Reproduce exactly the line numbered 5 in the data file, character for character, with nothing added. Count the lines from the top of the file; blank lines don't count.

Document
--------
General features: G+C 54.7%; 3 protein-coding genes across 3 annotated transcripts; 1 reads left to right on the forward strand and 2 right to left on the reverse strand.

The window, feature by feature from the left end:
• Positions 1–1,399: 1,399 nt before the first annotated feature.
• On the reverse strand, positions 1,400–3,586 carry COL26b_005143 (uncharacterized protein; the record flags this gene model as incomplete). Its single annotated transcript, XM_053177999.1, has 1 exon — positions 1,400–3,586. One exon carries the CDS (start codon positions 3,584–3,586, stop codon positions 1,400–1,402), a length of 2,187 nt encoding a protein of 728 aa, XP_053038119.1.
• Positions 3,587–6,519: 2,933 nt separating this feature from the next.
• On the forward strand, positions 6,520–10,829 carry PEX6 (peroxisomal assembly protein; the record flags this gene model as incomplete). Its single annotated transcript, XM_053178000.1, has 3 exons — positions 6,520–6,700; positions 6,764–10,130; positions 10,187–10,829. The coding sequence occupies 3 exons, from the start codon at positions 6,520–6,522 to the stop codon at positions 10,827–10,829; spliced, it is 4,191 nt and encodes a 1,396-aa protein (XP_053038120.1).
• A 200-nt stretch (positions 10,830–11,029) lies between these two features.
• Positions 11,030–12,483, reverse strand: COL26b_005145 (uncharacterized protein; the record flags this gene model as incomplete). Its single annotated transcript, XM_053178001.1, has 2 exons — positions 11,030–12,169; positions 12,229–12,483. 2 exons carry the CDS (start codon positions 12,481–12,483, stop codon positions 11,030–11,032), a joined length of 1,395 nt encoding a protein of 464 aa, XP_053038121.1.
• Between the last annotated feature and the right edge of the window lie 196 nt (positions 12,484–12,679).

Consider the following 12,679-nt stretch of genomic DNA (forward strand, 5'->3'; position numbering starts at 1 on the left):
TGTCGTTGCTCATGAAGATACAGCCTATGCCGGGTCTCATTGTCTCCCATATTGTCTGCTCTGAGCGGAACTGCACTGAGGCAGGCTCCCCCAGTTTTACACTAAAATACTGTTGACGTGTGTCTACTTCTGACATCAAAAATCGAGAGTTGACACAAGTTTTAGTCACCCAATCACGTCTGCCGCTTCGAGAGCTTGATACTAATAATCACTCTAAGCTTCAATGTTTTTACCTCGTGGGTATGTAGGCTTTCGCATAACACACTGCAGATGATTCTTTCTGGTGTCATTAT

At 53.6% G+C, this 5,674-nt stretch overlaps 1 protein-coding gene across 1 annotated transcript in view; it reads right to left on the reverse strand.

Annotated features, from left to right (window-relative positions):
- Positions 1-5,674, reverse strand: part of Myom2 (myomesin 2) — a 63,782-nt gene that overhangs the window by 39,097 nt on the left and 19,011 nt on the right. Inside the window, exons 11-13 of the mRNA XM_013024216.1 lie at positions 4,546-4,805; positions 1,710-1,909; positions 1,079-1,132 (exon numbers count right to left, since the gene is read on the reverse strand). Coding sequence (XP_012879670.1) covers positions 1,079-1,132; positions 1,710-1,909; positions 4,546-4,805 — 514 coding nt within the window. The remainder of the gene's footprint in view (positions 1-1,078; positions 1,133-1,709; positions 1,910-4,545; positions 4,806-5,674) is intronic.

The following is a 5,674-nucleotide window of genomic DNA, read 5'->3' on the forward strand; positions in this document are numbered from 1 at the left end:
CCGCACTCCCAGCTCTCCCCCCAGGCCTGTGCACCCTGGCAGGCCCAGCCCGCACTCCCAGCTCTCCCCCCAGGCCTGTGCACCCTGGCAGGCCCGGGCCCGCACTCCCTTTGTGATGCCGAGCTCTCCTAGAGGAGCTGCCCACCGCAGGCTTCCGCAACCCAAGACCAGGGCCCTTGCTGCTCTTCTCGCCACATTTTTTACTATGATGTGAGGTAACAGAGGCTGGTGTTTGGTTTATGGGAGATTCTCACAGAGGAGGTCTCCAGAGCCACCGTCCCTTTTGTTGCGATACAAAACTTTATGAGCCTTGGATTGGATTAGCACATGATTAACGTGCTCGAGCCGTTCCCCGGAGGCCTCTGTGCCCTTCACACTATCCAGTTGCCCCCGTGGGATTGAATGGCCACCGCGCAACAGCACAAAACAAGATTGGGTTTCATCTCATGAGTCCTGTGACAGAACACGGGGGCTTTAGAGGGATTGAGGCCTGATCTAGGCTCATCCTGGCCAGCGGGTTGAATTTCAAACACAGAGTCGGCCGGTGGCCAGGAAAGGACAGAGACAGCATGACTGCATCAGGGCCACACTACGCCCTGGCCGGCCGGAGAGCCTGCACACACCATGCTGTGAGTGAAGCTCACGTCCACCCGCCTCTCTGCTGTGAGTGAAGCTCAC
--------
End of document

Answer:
• Positions 3,587–6,519: 2,933 nt separating this feature from the next.